Brian Aherne, who epitomized the debonair, self-assured British gentlemen in more than three dozen films while simultaneously establishing himself as a viable stage presence, died Monday in a hospital in Venice, Fla.
His wife, Eleanor, said by telephone from their home in Boca Grande that Aherne had been taken to the hospital last week. “His heart just gradually gave out,” she said. He was 83.
Retired from the stage and screen for nearly 20 years, Aherne in his prime played opposite some of the most glamorous actresses of the century--Marlene Dietrich, Katharine Cornell, Helen Hayes, Katharine Hepburn, Madeleine Carroll and Bette Davis. In most of those appearances he was the impeccably mannered and meticulously groomed consort to their more tempestuous characters.
It was not altogether an act.
Brian De Lacy Aherne was born into the comfortable upper middle-class that dominated Great Britain at the turn of the century. His father was a successful architect and his mother a frustrated actress who imbued her three children with a dramatic spark. Brother Patrick and sister Elena were to have their own theatrical careers but none to match Brian’s, who broke into things theatrical as a boy doing pantomimes on neighborhood stages at Christmastime. A fellow performer was Noel Coward.
Young Aherne attended Malvern College, where he studied architecture, but he forsook school in 1923 to play in “Paddy, the Next Best Thing,” a regional play. He then moved onto the British silent screen in “The Eleventh Commandment,” “The Constant Nymph” and others, while touring Australia in stage performances of “What Every Woman Knows” and “Aren’t We All.”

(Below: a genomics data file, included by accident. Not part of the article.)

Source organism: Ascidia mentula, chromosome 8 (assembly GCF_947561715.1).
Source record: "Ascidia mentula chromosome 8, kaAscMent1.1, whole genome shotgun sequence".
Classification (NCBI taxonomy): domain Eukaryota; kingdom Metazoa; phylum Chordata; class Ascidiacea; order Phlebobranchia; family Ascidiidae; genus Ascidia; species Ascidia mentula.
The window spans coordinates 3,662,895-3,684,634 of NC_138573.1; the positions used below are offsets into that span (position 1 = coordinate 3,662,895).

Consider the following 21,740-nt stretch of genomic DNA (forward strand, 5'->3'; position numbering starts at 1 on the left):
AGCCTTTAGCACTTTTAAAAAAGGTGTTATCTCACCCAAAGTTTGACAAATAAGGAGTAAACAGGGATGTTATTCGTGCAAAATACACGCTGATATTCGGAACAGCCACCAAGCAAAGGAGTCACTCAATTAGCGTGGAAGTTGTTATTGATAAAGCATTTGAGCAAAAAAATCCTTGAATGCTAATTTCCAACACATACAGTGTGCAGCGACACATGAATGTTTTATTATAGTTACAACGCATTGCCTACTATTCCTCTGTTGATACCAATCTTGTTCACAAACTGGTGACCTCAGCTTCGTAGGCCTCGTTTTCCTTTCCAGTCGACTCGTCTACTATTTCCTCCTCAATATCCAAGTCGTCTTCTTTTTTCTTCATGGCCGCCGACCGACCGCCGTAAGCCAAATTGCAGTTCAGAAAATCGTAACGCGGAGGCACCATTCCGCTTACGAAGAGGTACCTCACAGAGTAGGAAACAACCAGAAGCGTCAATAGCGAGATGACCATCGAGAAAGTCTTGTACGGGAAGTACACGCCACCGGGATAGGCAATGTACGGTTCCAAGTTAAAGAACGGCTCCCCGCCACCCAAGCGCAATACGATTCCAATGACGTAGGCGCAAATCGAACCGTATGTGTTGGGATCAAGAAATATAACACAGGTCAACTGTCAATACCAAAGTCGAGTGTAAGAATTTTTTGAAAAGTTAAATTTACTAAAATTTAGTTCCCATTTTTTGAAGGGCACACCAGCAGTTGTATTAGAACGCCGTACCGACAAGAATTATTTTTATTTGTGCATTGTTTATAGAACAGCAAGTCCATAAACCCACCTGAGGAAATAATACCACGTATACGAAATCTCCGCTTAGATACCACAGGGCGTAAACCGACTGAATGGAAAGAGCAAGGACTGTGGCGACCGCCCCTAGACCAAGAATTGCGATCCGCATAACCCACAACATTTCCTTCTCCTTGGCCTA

In 1931 he came to Broadway to portray Robert Browning opposite Cornell in “The Barretts of Wimpole Street.” A New York Times critic hailed his performance as “all strength, kindness and sincerity.”
He was lured from the touring company of “Barretts” to appear on screen opposite Dietrich in “Song of Songs” in 1933, launching a film career that was to end in 1967 in “Rosie” with Rosalind Russell. In between were “Beloved Enemy,” “Juarez” (as the Emperor Maximilian, his only Academy Award nomination); “My Son My Son,” “Skylark,” “My Sister Eileen,” “Forever and a Day” and “The Swan,” among others.
During World War II he toured American military camps and then went overseas for the American Theater Wing to recreate his role of Browning. After the war (and a brief Broadway run in “The French Touch”) he returned to Hollywood for “The Locket” but by 1949 was back on Broadway as Young Marlow in “She Stoops to Conquer.” Next was a revival of the W. Somerset Maugham comedy “The Constant Wife” where his performance opposite Cornell brought him praise as “an actor of distinction.”
In 1939 he had married actress Joan Fontaine but they were divorced in 1944. Two years later he wed Eleanor Labrout and they settled into what she remembered Monday as a “quiet, gracious life together.”
He was to make a few more films and two distinctive stage appearances--one as George Bernard Shaw opposite Cornell in “Dear Liar” and the second in the touring company of “My Fair Lady” as Henry Higgins.
The Ahernes lived alternately at a beach house in Santa Monica they purchased from Cary Grant and Barbara Hutton, a villa in Switzerland they found with actor George Sanders, a lifelong friend Aherne wrote of in a biography he titled “A Dreadful Man” in 1979, and finally the home his wife bought for them in Florida.
He also published a popular autobiography “A Proper Job” in 1969. The title, he said, was facetious. It came from his lack of faith in acting as a serious career.
“Never was all that impressed with the glamour of it,” he allowed.